As well as reporting capabilities, a decent product should offer the ability to customise business processes – allowing the client to easily add, remove, and modify steps.
4. Performance management: Building for the future
Like capital equipment or financial investments, investments in human resources must be measured and tracked. In HR terms, this is done through ‘performance management’. A sophisticated performance management solution is much harder to create and administer without the help of an HR software solution because it will rely on a patchwork of paper documents, offline discussions, and informal feedback. It helps by centralising and consolidating performance data – allowing management to see the big picture much more clearly than they could if data is scattered everywhere.
According to Michael Ashworth, managing director at Nublue, HR software like PeopleHR “solves the problems you are having today, and prevents the problems you are likely to have tomorrow”. In order words, as a small business grows larger and scales up, we should want the people involved to be the absolute best they can be. If management fails to take steps to improve performance problems today, there is a strong likelihood those problems will be far costlier down the road as responsibilities grow broader.
5. Integrations: Pulling everything together
When it comes to information management, one thing is certain: when systems are not integrated, it becomes more difficult to save time or money when administering HR processes.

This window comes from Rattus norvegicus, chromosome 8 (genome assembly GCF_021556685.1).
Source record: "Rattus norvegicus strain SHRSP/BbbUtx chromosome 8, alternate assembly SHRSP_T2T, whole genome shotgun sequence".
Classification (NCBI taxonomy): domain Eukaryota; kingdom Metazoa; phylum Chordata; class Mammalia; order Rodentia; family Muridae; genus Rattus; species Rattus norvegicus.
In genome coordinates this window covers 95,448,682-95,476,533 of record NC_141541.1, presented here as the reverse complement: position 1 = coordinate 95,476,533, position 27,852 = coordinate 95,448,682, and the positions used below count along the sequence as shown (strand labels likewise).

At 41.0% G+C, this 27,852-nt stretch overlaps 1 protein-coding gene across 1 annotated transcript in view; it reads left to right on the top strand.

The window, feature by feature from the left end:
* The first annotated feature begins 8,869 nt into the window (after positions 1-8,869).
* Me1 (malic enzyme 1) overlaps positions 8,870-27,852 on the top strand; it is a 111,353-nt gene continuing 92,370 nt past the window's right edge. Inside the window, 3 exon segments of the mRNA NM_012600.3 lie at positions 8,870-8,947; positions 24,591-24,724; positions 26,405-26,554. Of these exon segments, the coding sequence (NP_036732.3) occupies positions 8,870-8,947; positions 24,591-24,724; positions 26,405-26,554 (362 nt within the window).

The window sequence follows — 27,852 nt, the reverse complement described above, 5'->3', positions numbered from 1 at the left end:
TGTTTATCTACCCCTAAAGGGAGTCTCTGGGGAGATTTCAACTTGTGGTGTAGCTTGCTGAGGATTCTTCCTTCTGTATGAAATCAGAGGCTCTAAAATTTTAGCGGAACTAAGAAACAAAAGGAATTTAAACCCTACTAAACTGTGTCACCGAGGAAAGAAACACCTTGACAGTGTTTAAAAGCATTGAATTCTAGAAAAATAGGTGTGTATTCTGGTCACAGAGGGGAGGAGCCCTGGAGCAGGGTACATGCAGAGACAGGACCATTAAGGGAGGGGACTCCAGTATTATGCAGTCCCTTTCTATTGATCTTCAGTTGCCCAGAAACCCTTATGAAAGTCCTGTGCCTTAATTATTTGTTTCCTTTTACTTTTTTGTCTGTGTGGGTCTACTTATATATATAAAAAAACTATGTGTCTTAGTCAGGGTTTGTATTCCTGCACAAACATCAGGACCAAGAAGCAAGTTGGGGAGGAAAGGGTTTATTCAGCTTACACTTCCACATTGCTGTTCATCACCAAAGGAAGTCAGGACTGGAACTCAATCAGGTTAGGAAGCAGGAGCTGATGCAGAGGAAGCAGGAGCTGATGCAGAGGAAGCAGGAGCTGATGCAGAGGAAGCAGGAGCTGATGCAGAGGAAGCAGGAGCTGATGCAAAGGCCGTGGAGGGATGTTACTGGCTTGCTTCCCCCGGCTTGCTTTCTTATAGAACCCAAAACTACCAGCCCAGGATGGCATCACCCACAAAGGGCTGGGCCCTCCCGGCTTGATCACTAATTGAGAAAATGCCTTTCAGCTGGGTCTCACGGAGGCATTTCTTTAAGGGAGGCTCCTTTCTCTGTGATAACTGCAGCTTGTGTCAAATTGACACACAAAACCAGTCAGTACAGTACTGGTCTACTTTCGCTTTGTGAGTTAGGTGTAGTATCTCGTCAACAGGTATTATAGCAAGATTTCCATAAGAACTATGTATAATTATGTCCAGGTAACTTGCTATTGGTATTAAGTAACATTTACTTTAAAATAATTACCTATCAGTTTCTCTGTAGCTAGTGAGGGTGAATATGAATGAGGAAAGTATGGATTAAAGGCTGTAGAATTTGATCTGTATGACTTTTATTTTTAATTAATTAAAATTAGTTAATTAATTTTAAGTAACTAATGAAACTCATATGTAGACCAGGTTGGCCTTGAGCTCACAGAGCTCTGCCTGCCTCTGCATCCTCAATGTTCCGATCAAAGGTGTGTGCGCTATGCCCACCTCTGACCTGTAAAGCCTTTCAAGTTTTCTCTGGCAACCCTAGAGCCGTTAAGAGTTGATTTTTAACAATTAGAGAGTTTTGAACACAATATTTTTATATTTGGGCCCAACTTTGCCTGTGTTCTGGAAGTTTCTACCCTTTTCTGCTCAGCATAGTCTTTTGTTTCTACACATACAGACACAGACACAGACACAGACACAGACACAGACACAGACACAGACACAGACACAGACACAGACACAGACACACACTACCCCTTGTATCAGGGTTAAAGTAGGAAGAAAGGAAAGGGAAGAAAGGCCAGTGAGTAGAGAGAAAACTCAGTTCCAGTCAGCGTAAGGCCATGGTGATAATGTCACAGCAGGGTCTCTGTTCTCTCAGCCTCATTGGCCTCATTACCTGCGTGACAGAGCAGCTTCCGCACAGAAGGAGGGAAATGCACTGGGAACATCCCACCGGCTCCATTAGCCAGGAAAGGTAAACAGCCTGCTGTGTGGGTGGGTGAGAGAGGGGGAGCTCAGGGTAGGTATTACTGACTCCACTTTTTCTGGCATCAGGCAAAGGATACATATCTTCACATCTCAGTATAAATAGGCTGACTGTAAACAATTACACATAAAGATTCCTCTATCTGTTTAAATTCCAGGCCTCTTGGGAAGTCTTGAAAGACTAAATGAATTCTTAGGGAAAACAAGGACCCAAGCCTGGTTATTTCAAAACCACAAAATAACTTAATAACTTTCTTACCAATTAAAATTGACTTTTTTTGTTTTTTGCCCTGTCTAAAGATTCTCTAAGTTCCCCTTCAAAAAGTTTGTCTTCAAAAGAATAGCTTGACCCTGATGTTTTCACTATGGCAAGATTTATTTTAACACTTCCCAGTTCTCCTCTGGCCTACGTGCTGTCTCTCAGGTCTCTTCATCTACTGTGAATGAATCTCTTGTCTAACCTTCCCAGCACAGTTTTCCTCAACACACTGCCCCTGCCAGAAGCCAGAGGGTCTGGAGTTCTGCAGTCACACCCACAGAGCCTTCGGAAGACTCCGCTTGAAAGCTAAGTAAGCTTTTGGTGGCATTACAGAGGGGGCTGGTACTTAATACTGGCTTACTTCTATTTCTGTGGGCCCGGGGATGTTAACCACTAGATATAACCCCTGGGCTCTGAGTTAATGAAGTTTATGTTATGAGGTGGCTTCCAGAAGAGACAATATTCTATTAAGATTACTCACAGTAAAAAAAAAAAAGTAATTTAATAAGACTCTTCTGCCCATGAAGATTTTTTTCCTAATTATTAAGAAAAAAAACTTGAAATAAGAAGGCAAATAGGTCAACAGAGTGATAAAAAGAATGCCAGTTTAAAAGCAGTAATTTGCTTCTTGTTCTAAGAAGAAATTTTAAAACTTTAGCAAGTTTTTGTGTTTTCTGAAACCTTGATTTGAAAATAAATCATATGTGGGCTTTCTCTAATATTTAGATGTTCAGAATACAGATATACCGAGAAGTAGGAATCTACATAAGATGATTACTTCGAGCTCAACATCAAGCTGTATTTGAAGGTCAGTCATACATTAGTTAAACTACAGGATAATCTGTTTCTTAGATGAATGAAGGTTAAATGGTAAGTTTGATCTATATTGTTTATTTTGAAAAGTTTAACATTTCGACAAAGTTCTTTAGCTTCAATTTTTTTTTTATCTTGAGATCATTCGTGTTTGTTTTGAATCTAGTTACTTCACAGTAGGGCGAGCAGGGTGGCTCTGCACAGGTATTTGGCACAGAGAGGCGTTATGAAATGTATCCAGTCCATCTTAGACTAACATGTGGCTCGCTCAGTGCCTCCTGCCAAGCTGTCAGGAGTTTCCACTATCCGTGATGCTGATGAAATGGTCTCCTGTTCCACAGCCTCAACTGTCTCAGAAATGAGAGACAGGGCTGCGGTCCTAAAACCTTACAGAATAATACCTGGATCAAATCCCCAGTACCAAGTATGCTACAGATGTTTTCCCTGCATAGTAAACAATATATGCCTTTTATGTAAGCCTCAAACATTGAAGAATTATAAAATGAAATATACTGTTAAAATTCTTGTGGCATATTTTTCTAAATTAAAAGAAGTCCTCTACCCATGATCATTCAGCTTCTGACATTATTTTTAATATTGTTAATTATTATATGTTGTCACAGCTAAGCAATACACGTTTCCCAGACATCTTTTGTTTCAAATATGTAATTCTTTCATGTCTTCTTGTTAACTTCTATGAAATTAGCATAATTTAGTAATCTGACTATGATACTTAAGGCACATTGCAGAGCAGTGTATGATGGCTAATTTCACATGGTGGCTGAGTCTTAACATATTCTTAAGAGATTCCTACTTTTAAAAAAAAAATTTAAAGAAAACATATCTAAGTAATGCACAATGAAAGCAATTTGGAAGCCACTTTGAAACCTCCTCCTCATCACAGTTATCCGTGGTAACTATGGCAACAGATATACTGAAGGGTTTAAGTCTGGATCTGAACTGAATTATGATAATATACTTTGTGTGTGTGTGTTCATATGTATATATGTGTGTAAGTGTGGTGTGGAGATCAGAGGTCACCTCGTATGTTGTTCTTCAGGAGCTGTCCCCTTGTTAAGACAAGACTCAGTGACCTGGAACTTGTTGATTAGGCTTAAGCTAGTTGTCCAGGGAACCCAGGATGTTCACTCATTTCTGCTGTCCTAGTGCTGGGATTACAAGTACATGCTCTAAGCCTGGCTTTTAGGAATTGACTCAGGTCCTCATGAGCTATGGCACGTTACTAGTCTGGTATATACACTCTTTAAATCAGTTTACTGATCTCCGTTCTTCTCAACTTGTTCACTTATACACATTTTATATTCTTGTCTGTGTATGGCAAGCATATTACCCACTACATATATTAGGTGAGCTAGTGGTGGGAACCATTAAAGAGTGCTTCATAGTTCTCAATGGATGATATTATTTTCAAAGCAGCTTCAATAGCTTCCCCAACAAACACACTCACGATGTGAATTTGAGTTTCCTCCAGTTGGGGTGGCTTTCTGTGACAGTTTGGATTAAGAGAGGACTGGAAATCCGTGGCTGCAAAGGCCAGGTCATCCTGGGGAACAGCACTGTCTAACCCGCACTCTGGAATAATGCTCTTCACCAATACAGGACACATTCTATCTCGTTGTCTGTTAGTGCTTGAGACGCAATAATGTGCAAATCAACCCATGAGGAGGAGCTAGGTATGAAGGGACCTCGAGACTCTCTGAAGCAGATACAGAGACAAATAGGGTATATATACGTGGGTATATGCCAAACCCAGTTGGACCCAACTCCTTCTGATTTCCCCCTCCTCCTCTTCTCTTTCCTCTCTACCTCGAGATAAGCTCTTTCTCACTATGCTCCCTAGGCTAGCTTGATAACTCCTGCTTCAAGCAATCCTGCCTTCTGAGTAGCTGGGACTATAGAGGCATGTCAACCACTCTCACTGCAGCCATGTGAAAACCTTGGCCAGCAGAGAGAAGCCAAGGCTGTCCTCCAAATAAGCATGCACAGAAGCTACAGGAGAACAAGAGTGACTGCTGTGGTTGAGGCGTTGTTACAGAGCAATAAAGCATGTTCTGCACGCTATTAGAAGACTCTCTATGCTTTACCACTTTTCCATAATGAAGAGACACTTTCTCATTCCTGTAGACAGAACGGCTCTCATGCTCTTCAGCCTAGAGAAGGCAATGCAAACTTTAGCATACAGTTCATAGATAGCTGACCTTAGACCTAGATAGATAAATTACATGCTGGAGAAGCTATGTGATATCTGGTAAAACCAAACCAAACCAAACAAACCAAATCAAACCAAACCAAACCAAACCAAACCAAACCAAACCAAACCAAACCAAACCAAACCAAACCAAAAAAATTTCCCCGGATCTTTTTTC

Having best-in-class systems does not add value if a business needs to hire a full-time person to manually take information from one system (say, HR software) and dump it into another (say, payroll software).
Resource optimisation is only possible with a vendor that is horizontally integrated (i.e. one that offers a suite of services, from payroll to HR to financials to calendar management) or one that has strong, reliable relationships with other vendors who provide complementary services. Without integration, a business is likely relying on arduous and costly manual processes, resulting in a messy process that cannot possibly keep up with the hiring demands of a rapidly growing enterprise.
Looking at all five of the areas in which HR software makes business operations more efficient, the common theme is that we are implementing a system rather than hiring a person to handle much of the administrative legwork associated with human resources management.
Of course, the business will still need someone to manage such a system, including producing reports and entering data; however, instead of hiring a full-time person to perform HR administration, hire a part-time person or even fold administration into a current workers’ daily duties. And if a small business is fortunate enough to have an HR manager on staff, outsourcing the administrative aspects of HR to a system can free up enough of his or her time to become a true strategic business partner.
Having the right kind of support from an HR function, including its people and systems, could make or break a business’s chances of long-term growth…